So why is there this 'tar with the same brush' mentality to making recommendations about alcohol consumption?
I'm certainly not negating the seriousness of fetal alcohol syndrome but I do think that the women who are going to drink to excess whilst pregnant will do so regardless of the governments well meaning guidelines. The vast majority, yes, safe to say, almost all women take a sensible view to alcohol drinking when pregnant if the figures are to be believed. In fact a third of that 96% actually give up alcohol entirely.
There's a part of me that thinks that the whole thing smacks of a nanny state, driven to reactive government styles. Women are more than capable of making these decisions. We are not defenseless, ill-educated dolls hanging about waiting for someone, anyone to please tell us how to look after our bodies and children because really we have no idea.
And what about drinks companies getting involved with the campaign? My feelings about the campaign itself aside (and which you are by now familiar with having read this far) I can't help but be confused by the British Medical Associations response to their involvement. They think its a bad idea owing to a conflict of interests.
I think its a great idea. In parenting I subscribe to the school of 'take responsibility and learn the consequences' in terms of behavior etc. In the main I find it works for me. If my kids chuck their toys all round the floor, they need to tidy them up again before they can play with another toy. If you save your pocket money you can buy something bigger... that sort of stuff, so yes, definitely. The drinks companies have contributed to the alcohol related ill health in this country so yes they should make a contribution in order to take some responsibility for that.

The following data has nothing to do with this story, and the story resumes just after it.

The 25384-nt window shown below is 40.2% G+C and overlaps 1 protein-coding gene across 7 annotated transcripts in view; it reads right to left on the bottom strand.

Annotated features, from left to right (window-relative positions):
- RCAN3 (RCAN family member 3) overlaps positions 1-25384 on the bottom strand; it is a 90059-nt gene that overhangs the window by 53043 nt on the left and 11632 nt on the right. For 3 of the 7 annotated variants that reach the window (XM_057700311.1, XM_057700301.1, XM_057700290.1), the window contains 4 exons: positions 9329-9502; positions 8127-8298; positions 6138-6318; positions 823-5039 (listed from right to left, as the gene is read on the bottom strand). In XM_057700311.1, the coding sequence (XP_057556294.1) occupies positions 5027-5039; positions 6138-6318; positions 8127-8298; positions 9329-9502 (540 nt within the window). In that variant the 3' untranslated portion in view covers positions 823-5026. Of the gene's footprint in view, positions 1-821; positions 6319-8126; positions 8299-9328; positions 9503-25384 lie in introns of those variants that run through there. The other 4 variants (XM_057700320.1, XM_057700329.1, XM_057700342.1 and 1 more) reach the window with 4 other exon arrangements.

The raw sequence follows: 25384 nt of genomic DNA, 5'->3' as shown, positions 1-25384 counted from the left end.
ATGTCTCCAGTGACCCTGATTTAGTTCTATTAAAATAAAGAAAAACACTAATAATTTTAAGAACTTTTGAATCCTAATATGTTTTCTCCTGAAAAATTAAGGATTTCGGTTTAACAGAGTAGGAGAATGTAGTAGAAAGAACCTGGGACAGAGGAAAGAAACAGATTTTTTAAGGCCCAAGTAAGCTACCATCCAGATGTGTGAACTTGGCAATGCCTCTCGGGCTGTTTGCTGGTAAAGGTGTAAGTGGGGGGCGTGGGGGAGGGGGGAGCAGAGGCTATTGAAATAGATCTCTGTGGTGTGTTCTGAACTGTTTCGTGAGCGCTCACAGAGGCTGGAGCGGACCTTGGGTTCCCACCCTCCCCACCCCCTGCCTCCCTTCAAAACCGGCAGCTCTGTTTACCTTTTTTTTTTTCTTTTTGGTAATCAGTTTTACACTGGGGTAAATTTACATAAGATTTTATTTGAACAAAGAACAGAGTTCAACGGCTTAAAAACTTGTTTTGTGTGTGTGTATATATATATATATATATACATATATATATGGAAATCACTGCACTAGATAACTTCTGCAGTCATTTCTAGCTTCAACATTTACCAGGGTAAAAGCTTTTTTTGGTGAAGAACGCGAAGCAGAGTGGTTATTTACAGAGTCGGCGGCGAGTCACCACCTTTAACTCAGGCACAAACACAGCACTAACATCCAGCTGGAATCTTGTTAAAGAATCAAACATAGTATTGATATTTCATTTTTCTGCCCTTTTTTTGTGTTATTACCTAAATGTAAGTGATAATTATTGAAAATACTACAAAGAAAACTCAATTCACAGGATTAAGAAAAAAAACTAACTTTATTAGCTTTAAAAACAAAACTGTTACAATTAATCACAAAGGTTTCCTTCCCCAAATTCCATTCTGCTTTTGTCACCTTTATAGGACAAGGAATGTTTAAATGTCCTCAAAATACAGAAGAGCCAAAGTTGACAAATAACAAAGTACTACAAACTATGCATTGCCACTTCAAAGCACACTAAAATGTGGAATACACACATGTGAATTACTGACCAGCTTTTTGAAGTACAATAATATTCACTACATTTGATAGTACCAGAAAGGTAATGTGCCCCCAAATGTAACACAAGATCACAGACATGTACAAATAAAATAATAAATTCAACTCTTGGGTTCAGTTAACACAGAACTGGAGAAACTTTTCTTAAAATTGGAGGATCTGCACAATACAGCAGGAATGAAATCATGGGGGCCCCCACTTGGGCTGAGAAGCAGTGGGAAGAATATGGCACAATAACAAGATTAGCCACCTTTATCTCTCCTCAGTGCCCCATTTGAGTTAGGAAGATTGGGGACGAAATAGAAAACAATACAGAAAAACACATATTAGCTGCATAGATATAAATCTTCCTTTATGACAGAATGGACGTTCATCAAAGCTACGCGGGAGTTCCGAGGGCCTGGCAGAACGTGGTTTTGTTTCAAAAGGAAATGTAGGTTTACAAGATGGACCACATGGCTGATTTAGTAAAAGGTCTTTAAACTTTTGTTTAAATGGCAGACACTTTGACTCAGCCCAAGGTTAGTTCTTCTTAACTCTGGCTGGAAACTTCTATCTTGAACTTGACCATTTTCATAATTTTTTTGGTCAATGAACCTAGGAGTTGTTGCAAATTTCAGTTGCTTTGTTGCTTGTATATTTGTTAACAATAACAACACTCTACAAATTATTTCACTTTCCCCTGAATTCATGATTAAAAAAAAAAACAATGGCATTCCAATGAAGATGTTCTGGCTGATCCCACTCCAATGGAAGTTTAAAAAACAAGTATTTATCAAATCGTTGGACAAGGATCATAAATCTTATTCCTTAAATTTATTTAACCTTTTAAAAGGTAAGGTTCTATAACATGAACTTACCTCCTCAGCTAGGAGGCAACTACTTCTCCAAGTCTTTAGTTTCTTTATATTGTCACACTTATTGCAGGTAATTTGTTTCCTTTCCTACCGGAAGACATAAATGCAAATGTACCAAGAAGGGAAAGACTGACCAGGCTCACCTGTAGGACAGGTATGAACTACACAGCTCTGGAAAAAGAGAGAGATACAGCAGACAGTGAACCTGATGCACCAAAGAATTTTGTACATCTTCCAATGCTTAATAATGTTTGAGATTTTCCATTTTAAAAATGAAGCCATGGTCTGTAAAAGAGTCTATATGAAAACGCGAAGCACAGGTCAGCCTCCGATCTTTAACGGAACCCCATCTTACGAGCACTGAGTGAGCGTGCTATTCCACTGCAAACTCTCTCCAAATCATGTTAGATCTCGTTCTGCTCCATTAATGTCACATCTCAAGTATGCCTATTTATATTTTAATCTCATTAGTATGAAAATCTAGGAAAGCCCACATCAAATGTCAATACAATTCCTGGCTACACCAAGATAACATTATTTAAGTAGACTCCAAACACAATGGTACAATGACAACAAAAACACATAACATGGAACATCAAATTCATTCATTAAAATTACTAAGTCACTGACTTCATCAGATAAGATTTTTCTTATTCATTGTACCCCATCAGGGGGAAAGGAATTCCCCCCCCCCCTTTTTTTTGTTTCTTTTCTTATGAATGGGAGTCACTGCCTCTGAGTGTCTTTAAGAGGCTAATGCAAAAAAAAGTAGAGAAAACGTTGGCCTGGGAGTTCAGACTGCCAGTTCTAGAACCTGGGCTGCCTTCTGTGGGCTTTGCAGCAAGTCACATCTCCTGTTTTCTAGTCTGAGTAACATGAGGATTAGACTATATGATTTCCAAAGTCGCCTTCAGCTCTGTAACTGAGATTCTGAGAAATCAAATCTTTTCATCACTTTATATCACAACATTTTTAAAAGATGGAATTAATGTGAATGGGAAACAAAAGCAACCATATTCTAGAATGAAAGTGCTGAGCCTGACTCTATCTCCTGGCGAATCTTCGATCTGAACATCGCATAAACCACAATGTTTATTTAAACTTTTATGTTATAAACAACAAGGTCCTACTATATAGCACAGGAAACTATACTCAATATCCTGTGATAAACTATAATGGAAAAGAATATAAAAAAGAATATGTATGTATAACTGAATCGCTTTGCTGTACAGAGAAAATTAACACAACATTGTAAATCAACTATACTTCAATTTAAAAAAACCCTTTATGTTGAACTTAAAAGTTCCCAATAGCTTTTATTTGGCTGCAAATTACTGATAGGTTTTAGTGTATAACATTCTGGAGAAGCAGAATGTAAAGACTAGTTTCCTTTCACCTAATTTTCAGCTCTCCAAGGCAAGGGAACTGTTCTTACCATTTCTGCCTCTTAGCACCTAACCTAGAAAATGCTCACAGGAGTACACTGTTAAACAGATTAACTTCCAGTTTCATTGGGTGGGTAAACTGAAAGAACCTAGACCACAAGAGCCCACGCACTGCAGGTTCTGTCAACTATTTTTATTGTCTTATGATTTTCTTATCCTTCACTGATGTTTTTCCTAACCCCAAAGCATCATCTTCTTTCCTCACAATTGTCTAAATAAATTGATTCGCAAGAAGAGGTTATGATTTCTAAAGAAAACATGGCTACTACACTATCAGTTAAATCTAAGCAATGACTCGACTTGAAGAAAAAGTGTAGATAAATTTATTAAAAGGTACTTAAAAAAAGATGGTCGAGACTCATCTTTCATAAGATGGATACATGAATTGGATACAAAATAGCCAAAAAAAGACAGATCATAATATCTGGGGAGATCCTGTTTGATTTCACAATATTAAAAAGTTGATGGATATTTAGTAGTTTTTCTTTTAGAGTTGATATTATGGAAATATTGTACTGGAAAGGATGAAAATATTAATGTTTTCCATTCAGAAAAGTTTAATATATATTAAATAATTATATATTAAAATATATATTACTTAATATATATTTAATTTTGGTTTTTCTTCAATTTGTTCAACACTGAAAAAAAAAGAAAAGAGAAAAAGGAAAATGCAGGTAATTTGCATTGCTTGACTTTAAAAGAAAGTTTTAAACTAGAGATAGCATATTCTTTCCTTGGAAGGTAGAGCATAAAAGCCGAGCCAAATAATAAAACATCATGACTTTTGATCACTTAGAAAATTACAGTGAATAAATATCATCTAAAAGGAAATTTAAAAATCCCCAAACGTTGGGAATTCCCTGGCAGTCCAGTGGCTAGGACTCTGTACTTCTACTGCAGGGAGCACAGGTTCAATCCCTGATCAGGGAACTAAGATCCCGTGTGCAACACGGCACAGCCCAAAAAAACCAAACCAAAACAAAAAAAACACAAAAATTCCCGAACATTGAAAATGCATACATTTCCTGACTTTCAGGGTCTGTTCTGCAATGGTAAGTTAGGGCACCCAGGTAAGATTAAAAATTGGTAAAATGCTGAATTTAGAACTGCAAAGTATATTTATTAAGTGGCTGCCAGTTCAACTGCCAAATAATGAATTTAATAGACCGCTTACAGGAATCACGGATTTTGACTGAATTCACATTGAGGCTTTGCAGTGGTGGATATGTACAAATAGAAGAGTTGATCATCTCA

It's actually a great step forward. By making the contribution they are admitting some liability. For selling alcohol cheaply, for targeting young people etc etc.
There are however more vulnerable groups than pregnant women when it comes to alcohol abuse. It's time the government recognized the fact and directed its resources more constructively. To reduce under age drinking perhaps. How about banning alcohol adverts? It's just as damaging as smoking, so why the distinction?
If the government really cared about the health of unborn children, it would invest more money in excellent antenatal care, in funding routine Group Strep B screening, training more Midwives, providing some sort of insurance and infrastructure that allows the independent midwifery services to continue. These are the important things.
If Mr Cameron is looking to make cuts, he needs to be looking a bit more creatively than public services. Taking away the fundamental services that are used by the public who voted you in (oh help) is possibly not the way to guarantee a second term?
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